Service Manager Installation by using a PowerShell Script

Posted on Aug 24, 2017

This is the fifth part of a blog post series called “Installing Service Manager 2016” and will cover how to install a secondary Service Manger 2016 management server and necessary prerequisites by using a PowerShell script.

When it comes to Service Manager installations, it sometimes feels like one has to solve a big puzzle until finally having a working installation. Besides that the installations is somewhat time consuming, there are also multiple prerequisites which have to be installed. Also see my previous post about installing Service Manager 2016 for more information about necessary prerequisites.

To facilitate this process I created a PowerShell script which automatically downloads and installs all the necessary prerequisites as well as Service Manager itself. The benefit of having an install script is of course that you don’t have to click through all these manual steps with the installer but also that every installation which is performed with this script looks the same. As a nice side-effect, the installation is already documented by the script.

The script is not perfect and it will not do all the work for you. You still have to install SQL server and create service user accounts as well as administrator security group. But since most of the time the database and Active Directory users are provided by a separate team, this should not bother you too much.

Basically the script performs the following steps:

  1. Check if it was executed with administrative privileges

  2. Check if specified service and workflow accounts are available

  3. Check if the specified service account has local admin permissions

  4. Check if the SQL connection is available

  5. Install .Net framework (sxs folder has to be present)

  6. Install prerequisites (download them if not already present)

  7. Install Service Manager 2016 (either as primary or additional management server)

  8. Add DAL registry settings

  9. Restart computer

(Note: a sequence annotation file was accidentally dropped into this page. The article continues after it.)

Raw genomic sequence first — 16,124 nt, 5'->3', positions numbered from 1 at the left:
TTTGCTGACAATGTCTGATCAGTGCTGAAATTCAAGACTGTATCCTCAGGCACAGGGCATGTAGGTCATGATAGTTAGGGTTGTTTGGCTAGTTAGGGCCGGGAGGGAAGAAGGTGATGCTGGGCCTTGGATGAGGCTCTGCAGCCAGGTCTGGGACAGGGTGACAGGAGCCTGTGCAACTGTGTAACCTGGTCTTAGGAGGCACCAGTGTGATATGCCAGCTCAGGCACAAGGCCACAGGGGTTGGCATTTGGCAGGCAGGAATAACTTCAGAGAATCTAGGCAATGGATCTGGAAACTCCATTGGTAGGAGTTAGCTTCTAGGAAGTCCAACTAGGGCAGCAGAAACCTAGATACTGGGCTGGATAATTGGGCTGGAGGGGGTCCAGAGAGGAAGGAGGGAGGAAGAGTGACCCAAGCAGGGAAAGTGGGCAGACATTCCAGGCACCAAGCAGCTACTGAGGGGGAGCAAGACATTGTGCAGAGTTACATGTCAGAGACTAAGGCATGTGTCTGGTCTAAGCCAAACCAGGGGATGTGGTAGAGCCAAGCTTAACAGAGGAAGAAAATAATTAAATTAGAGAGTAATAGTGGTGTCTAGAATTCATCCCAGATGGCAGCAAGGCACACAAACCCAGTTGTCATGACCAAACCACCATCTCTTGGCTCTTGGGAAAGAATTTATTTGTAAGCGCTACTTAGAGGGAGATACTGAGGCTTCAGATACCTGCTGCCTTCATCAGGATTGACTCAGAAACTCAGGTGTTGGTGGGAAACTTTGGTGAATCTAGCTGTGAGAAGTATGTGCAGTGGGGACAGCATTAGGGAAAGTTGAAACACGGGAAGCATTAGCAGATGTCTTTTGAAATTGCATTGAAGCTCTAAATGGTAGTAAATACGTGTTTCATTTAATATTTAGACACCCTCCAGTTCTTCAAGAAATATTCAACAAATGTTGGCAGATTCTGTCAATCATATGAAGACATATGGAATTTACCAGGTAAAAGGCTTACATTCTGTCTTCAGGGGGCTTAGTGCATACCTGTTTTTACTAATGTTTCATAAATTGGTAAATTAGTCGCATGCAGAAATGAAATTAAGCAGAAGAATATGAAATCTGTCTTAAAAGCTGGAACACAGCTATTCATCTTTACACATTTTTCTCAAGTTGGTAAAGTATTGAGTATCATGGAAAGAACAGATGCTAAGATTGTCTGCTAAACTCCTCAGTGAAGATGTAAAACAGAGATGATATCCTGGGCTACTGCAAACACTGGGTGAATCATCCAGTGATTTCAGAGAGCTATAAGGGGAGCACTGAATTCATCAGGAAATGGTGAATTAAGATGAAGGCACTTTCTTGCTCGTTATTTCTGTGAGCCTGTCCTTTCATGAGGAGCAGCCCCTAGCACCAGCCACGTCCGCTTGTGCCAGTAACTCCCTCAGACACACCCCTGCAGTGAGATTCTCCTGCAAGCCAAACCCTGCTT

Make sure the script is started with a user account that has administrative privileges on the Service Manager server as well as appropriate permissions on the SQL database which is used for installation.

The following files have to be present on the machine you want to install Service Manager 2016:

  • Service Manager source files
  • Windows Server 2016 sxs folder for installation of .NET framework 3.5

If you do not have internet connection on that machine, you can copy the prerequisites executables to the corresponding machine. The script will check if prerequisites are already available and won’t try to download them in this case.

I recommend using the following directory structure but you are free to pass other values for sxs, source and prerequisites folders.

    PS C:\Install> ls
        Directory: C:\Install
    Mode                LastWriteTime         Length Name
    ----                -------------         ------ ----
    d-----        8/23/2017   2:51 PM                prereq
    d-----        8/23/2017   2:17 PM                source
    d-----        8/23/2017   2:48 PM                sxs
    -a----        8/23/2017   2:29 PM          14295 Install-SCSM2016.ps1

When running the script you can specify if you are installing a primary or additional management server. Furthermore (at least for now) you need to set several variables at the beginning of the script. For example you will need to specify service account usernames and passwords as well as database server and license key. This could be improved by importing the necessary variables from a csv file for example or by passing the appropriate values to corresponding parameters.

I recommend running the script by using the -Verbose switch which gives you some log output about what’s going on in the background. You can also check the Service Manager installation log file which is located in temp directory (‘C:\Users<User>\AppData\Local\Temp’)

The script has been tested with Service Manager 2016 installed on Windows Server 2016 with SQL Server 2016. It is available for download on my Service Manager GitHub repository and Technet Gallery. Please feel free to get it from there and contribute to the project. If you have any suggestions/issues concerning the script, please report them on the corresponding GitHub issue page or even better implement changes by yourself and push back to the repository so that others can benefit from your ideas as well :-)